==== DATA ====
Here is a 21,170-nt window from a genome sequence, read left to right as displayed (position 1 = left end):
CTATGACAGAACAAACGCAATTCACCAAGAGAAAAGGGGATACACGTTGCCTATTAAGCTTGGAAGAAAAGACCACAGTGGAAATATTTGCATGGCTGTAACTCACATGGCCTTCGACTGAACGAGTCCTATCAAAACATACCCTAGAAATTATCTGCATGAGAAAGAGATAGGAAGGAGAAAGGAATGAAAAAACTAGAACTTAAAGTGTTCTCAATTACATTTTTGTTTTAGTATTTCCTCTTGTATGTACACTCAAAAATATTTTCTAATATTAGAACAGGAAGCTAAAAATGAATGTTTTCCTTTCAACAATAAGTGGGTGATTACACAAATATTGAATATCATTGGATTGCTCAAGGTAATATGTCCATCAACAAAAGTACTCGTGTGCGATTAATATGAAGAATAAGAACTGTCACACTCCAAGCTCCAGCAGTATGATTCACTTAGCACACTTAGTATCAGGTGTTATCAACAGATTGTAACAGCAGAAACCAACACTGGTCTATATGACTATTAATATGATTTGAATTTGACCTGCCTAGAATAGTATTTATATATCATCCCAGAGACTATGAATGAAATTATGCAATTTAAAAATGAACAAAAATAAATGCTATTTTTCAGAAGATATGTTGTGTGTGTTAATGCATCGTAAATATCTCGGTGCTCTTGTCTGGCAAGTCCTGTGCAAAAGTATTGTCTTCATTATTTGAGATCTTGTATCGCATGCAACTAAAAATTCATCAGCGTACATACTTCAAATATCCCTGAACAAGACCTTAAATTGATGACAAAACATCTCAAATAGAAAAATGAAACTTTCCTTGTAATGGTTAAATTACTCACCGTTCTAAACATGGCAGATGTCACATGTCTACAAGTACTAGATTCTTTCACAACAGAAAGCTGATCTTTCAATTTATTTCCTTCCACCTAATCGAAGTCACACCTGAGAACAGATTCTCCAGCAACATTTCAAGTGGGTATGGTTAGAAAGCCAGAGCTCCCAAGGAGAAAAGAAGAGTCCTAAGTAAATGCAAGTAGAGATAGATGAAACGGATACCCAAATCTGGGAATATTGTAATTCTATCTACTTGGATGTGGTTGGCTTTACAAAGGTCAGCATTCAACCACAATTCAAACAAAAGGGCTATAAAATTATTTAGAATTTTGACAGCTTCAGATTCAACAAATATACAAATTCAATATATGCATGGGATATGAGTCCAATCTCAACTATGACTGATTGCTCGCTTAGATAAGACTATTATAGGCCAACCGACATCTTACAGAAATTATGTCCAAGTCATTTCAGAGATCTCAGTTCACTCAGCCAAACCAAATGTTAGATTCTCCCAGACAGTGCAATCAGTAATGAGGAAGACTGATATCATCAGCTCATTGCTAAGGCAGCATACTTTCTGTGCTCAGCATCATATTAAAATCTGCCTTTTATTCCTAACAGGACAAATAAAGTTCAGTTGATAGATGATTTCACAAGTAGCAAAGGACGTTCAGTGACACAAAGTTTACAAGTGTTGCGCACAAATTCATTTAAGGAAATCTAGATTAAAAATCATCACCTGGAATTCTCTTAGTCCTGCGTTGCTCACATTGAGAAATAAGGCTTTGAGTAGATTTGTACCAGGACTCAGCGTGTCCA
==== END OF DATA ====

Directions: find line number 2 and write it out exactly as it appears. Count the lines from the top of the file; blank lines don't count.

CTATGACAGAACAAACGCAATTCACCAAGAGAAAAGGGGATACACGTTGCCTATTAAGCTTGGAAGAAAAGACCACAGTGGAAATATTTGCATGGCTGTAACTCACATGGCCTTCGACTGAACGAGTCCTATCAAAACATACCCTAGAAATTATCTGCATGAGAAAGAGATAGGAAGGAGAAAGGAATGAAAAAACTAGAACTTAAAGTGTTCTCAATTACATTTTTGTTTTAGTATTTCCTCTTGTATGTACACTCAAAAATATTTTCTAATATTAGAACAGGAAGCTAAAAATGAATGTTTTCCTTTCAACAATAAGTGGGTGATTACACAAATATTGAATATCATTGGATTGCTCAAGGTAATATGTCCATCAACAAAAGTACTCGTGTGCGATTAATATGAAGAATAAGAACTGTCACACTCCAAGCTCCAGCAGTATGATTCACTTAGCACACTTAGTATCAGGTGTTATCAACAGATTGTAACAGCAGAAACCAACACTGGTCTATATGACTATTAATATGATTTGAATTTGACCTGCCTAGAATAGTATTTATATATCATCCCAGAGACTATGAATGAAATTATGCAATTTAAAAATGAACAAAAATAAATGCTATTTTTCAGAAGATATGTTGTGTGTGTTAATGCATCGTAAATATCTCGGTGCTCTTGTCTGGCAAGTCCTGTGCAAAAGTATTGTCTTCATTATTTGAGATCTTGTATCGCATGCAACTAAAAATTCATCAGCGTACATACTTCAAATATCCCTGAACAAGACCTTAAATTGATGACAAAACATCTCAAATAGAAAAATGAAACTTTCCTTGTAATGGTTAAATTACTCACCGTTCTAAACATGGCAGATGTCACATGTCTACAAGTACTAGATTCTTTCACAACAGAAAGCTGATCTTTCAATTTATTTCCTTCCACCTAATCGAAGTCACACCTGAGAACAGATTCTCCAGCAACATTTCAAGTGGGTATGGTTAGAAAGCCAGAGCTCCCAAGGAGAAAAGAAGAGTCCTAAGTAAATGCAAGTAGAGATAGATGAAACGGATACCCAAATCTGGGAATATTGTAATTCTATCTACTTGGATGTGGTTGGCTTTACAAAGGTCAGCATTCAACCACAATTCAAACAAAAGGGCTATAAAATTATTTAGAATTTTGACAGCTTCAGATTCAACAAATATACAAATTCAATATATGCATGGGATATGAGTCCAATCTCAACTATGACTGATTGCTCGCTTAGATAAGACTATTATAGGCCAACCGACATCTTACAGAAATTATGTCCAAGTCATTTCAGAGATCTCAGTTCACTCAGCCAAACCAAATGTTAGATTCTCCCAGACAGTGCAATCAGTAATGAGGAAGACTGATATCATCAGCTCATTGCTAAGGCAGCATACTTTCTGTGCTCAGCATCATATTAAAATCTGCCTTTTATTCCTAACAGGACAAATAAAGTTCAGTTGATAGATGATTTCACAAGTAGCAAAGGACGTTCAGTGACACAAAGTTTACAAGTGTTGCGCACAAATTCATTTAAGGAAATCTAGATTAAAAATCATCACCTGGAATTCTCTTAGTCCTGCGTTGCTCACATTGAGAAATAAGGCTTTGAGTAGATTTGTACCAGGACTCAGCGTGTCCA